He gave me a most tremendous dip and roll, so that the rink jumped over its own ice-surface. Then, he held me by the arms, in an upright position on the top of the stone, and went on in these fearful terms: ‘You bring me, to-morrow morning early, that Goat and that Martin. You bring the both to me, at that old defensive zone over yonder. You do it, and you never dare to say a word or dare to make a sign concerning your having seen such a coach as me, or any person sumever, and you shall be let to play. You fail, or you go from my words in any blogger, no matter how small the quote is, and your power play and your overtime ice time shall be tore out, roasted and ate.
“Now, I ain’t alone, as you may think I am. There’s a young assistant hid with me, in comparison with which young man I am a Angel. That young assistant hears the shifts I speak. That young assistant has a secret shift-making pecooliar to himself, of getting at a boy, and at his power play, and at his top line minutes. It is in wain for a boy to attempt to hide himself from that young assistant. A boy may lock his Corsi, may be warm on Matthews’ line, may tuck his points up, may win the faceoffs on Matthews’ weak side, may think himself comfortable and safe, but that young assistant will softly creep and creep his way to him and tear his icetime open.
“I am a-keeping that young assistant from harming of you at the present moment, with great difficulty. I find it very hard to hold that young assistant off of your ice time. Now, what do you say?’
I said that I would get him the Goat, and I would get him what broken bits of fourth liners I could, and I would come to him at the defensive zone, early in the morning.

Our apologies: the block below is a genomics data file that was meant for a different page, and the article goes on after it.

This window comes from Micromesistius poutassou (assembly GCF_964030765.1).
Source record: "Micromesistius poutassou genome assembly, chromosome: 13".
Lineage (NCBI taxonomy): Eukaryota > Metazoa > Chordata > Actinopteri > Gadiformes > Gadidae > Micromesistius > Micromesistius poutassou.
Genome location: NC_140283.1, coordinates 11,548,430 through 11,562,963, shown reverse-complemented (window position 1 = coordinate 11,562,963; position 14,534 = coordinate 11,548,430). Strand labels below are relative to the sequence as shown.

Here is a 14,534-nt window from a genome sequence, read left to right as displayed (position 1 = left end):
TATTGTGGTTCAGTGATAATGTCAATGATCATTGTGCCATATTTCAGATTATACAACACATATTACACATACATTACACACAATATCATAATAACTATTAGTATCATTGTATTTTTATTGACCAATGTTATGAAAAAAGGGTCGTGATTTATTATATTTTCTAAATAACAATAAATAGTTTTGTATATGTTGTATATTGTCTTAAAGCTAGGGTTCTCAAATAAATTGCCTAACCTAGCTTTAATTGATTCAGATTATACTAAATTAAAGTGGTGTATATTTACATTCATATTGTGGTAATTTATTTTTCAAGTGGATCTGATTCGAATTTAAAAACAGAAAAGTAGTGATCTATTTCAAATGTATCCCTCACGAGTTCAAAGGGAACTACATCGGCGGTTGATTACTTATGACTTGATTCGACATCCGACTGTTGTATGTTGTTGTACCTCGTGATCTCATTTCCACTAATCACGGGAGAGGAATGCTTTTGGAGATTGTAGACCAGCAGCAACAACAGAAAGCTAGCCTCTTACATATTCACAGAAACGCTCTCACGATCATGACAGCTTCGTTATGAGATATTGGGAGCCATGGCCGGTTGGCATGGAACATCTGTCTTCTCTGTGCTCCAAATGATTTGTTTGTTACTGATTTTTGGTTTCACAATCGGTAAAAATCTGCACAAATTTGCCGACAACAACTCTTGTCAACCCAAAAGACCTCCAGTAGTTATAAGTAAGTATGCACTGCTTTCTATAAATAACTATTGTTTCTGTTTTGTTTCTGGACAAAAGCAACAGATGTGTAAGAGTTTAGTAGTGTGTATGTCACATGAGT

‘Say Lou strike you medically unfit to play if you don’t!’ said the coach. I said so, and he took me down. ‘Now,’ he pursued, ‘you remember what you’ve undertook, and you remember that young assistant, and you get home!’
‘Goo-good night, sir,’ I faltered.
‘Much of that!’ said he, glancing about him over the cold wet flat. ‘I wish I was a GM. Or a President!’ At the same time, he hugged his shuddering body in both his arms - clasping himself, as if to hold himself together - and limped towards the low boards. As I saw him go, picking his way among the pylons, and among the pucks that lay in black mounds, he looked in my young eyes as if he were eluding the hands of the dead people, stretching up cautiously out of their graves, to get a twist upon his ankle and pull him in.
When he came to the low boards, he got over it, like a man whose legs were numbed and stiff, and then turned round to look for me. When I saw him turning, I set my face towards the offensive zone, and made the best use of my legs. But presently I looked over my shoulder, and saw him going on again towards the dressing room, still hugging himself in both arms, and picking his way with his sore feet among the great walls dropped into the hallways here and there, for stepping-places when the media mobs were heavy, or Bon Jovi was in.